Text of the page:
2019 Budget takeaways: Here are the key areas of interest to farmers
In the Sh3 trillion 2019/2020 budget, agriculture was allocated 2.5 per cent which is far too below the 10 per cent recommended by the Malabo Declaration. Here are the major takeaways from the budget farmers can take advantage of.
VAT exemption on pesticides
The government has proposed to exempt agricultural pest control products from Value Added Tax. This will make them affordable to farmers and eventually lead to competitive prices for local agricultural products locally and in the region. However, as much as this is a good move, zero rating them would have been a better option.
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There’s a proposal to promote locally grown products by introducing punitive tax measures on imports that are locally available. Although this affects manufacturing substantially, it touches on agriculture in a huge way as a source of raw materials for agro-manufacturing sector.
There’s a proposal to allocate Sh7.9 billion to ongoing irrigation projects. With three-quarters of the country being arid and semi-arid and coupled with the unreliable weather patterns, it’s important the country reduces reliance on rain-fed agriculture by constructing dams and water pans. However, this being additional funding, the success of these projects depends on how the government solves the Kimwarer and Arror dams scandal.
In an effort to help small scale farmers commercialise their operations, the government has allocated Sh700 million to the sector. This is a laudable as previous policies were favourable to the big players locking out small scale dairy farmers from maximising their returns from the multimillion industry.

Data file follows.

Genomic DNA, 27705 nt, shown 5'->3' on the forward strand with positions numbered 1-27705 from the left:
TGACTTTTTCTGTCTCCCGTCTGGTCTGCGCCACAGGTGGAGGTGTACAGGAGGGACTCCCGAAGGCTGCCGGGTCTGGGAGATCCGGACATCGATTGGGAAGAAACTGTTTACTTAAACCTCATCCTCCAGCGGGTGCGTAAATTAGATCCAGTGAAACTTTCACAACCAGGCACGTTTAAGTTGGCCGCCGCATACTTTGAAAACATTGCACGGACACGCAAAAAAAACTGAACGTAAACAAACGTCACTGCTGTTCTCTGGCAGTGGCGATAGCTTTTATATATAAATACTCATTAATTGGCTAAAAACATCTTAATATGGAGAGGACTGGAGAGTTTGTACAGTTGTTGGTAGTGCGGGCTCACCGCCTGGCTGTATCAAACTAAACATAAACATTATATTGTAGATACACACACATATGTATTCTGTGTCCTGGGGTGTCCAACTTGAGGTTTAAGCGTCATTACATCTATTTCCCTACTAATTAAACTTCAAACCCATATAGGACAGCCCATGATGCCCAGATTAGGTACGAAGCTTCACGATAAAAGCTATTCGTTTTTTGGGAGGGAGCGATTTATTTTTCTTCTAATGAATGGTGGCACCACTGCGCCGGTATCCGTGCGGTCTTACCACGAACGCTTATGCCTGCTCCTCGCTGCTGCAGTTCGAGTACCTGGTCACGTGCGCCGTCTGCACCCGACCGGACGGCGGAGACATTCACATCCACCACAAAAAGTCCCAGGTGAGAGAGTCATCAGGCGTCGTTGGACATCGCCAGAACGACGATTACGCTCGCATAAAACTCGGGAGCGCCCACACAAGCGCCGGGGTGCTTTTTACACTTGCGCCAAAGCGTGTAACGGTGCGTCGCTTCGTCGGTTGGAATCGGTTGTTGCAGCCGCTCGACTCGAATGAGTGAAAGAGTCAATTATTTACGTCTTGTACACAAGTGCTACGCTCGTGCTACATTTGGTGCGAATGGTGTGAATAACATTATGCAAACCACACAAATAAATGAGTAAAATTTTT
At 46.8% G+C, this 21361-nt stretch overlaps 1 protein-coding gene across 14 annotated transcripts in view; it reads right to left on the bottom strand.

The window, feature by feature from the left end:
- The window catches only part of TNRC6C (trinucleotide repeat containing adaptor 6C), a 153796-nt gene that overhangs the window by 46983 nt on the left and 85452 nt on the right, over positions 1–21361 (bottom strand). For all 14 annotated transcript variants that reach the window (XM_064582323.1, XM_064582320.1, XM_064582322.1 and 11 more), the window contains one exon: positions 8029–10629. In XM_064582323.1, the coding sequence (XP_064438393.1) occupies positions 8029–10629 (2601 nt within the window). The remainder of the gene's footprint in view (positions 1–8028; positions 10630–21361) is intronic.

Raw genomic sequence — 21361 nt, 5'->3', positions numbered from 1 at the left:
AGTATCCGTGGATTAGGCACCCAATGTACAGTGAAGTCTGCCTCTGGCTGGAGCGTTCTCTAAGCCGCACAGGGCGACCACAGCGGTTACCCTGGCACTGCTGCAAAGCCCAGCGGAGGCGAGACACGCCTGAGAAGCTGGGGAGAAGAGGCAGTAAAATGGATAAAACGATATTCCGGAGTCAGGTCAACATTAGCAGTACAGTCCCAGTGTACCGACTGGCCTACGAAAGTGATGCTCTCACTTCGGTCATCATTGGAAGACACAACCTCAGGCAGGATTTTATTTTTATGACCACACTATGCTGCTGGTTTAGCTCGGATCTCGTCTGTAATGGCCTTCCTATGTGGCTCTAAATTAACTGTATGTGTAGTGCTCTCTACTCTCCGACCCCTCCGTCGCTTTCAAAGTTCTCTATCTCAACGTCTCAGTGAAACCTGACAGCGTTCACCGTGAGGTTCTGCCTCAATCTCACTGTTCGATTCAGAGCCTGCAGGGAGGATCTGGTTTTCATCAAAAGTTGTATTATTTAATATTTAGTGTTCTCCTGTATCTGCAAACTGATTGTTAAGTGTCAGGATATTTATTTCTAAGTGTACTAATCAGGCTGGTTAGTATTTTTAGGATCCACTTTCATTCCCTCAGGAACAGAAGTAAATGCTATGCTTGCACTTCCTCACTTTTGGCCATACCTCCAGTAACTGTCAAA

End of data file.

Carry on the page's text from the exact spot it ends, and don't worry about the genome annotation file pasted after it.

The government allocated Sh1 billion for crop diversification and to revitalise the miraa industry. As Kenyans abandon traditional crops for new high-value crops such as avocados, it was necessary to support this initiative. However, the diversification should be backed by evidence of markets otherwise we might find ourselves with glut of certain products.
The government has set aside Sh800 million to rehabilitate fish landing sites to increase the volume handled. This will promote the food and nutrition security in the country as well boost this sector that contributes 0.5 per cent of the country’s Gross Domestic Product (GDP) whose potential can be tripled.
The government has allocated Sh3 billion to set up the Coffee Cherry Revolving Fund where farmers can access advances at 3 per cent. The funds will also be used to implement prioritised reforms in the coffee sector.
Sugar cane farming
The government has set aside Sh700 million to pay debts owed to sugar cane farmers by public millers. This is in addition to previous years allocation of Sh 2.1 billion for the same.
Despite agriculture contributing over 50 per cent of the country’s GDP both directly and indirectly, the sector remains underfunded. In addition, the allocations seem not to target the real issue of food security among the poorest. Apart from the meager Sh700 million for commercialisation of smallholder dairy farmers and the exemption of VAT on pesticides, the budget seems to favour large scale farmers. [The writer comments on sustainable agriculture]